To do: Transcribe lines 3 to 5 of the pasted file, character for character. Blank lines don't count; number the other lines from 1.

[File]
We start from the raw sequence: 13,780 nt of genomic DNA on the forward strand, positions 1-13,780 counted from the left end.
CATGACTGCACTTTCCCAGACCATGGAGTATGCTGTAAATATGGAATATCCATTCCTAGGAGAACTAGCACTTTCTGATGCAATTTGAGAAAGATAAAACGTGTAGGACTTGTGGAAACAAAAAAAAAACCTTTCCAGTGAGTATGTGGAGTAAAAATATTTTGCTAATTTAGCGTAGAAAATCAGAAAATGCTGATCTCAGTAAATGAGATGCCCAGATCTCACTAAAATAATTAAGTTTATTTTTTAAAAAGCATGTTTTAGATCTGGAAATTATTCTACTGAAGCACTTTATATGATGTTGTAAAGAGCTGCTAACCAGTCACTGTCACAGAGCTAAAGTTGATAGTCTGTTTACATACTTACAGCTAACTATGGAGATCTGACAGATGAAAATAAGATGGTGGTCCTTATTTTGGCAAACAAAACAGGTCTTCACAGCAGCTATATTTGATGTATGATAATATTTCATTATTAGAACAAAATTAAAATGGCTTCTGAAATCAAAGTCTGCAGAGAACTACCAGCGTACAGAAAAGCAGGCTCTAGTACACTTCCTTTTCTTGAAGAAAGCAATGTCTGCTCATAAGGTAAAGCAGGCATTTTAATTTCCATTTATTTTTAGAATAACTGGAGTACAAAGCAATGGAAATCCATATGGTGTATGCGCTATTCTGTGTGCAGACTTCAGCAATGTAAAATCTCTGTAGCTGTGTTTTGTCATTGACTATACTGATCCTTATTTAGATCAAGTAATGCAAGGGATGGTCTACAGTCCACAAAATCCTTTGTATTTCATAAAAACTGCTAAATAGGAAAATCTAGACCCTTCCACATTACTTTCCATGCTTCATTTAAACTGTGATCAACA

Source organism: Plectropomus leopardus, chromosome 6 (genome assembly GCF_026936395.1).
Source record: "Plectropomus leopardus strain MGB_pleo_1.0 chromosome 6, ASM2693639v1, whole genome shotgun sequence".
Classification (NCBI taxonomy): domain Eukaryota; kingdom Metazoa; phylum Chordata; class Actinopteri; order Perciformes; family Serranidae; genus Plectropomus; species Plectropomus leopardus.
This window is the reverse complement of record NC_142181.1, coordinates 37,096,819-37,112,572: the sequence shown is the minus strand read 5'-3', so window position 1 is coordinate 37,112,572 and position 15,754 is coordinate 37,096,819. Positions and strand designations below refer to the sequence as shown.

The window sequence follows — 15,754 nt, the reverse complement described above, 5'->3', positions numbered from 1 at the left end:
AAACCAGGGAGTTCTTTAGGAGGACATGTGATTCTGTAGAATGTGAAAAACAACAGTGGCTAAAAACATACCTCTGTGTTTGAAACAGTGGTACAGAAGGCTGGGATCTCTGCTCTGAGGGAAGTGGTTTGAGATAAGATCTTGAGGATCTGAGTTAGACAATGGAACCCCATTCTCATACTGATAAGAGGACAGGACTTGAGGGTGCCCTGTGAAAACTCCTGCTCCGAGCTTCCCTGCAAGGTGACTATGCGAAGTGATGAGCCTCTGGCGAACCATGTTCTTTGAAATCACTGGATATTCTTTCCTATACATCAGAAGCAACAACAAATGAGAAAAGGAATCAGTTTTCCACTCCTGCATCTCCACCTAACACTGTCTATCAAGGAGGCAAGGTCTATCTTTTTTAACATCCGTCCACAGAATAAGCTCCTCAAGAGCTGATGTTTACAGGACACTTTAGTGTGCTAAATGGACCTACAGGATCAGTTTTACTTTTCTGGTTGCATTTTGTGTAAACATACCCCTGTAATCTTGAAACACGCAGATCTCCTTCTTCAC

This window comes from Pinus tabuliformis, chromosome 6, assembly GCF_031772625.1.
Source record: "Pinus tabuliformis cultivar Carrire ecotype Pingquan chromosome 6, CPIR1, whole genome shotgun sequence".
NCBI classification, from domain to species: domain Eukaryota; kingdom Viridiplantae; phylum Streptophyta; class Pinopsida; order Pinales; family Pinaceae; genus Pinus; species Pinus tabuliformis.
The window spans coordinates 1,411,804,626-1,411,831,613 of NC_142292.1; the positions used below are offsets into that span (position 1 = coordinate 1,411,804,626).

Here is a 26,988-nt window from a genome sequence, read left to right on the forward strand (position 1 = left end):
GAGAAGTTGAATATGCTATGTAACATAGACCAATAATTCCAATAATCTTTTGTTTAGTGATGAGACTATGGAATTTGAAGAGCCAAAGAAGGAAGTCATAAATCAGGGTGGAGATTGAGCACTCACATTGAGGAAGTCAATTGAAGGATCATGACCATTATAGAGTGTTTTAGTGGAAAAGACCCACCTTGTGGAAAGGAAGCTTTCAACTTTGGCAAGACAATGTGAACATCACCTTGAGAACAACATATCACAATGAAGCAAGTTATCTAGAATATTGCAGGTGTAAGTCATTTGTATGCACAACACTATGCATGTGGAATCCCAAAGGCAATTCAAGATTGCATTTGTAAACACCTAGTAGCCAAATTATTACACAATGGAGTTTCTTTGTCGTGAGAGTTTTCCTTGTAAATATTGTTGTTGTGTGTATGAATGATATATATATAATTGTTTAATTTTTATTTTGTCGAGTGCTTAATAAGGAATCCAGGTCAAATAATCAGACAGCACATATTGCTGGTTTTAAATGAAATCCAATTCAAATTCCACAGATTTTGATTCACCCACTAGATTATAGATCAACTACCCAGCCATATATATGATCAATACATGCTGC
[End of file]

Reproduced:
Source organism: Plectropomus leopardus, chromosome 6 (genome assembly GCF_026936395.1).
Source record: "Plectropomus leopardus strain MGB_pleo_1.0 chromosome 6, ASM2693639v1, whole genome shotgun sequence".
Classification (NCBI taxonomy): domain Eukaryota; kingdom Metazoa; phylum Chordata; class Actinopteri; order Perciformes; family Serranidae; genus Plectropomus; species Plectropomus leopardus.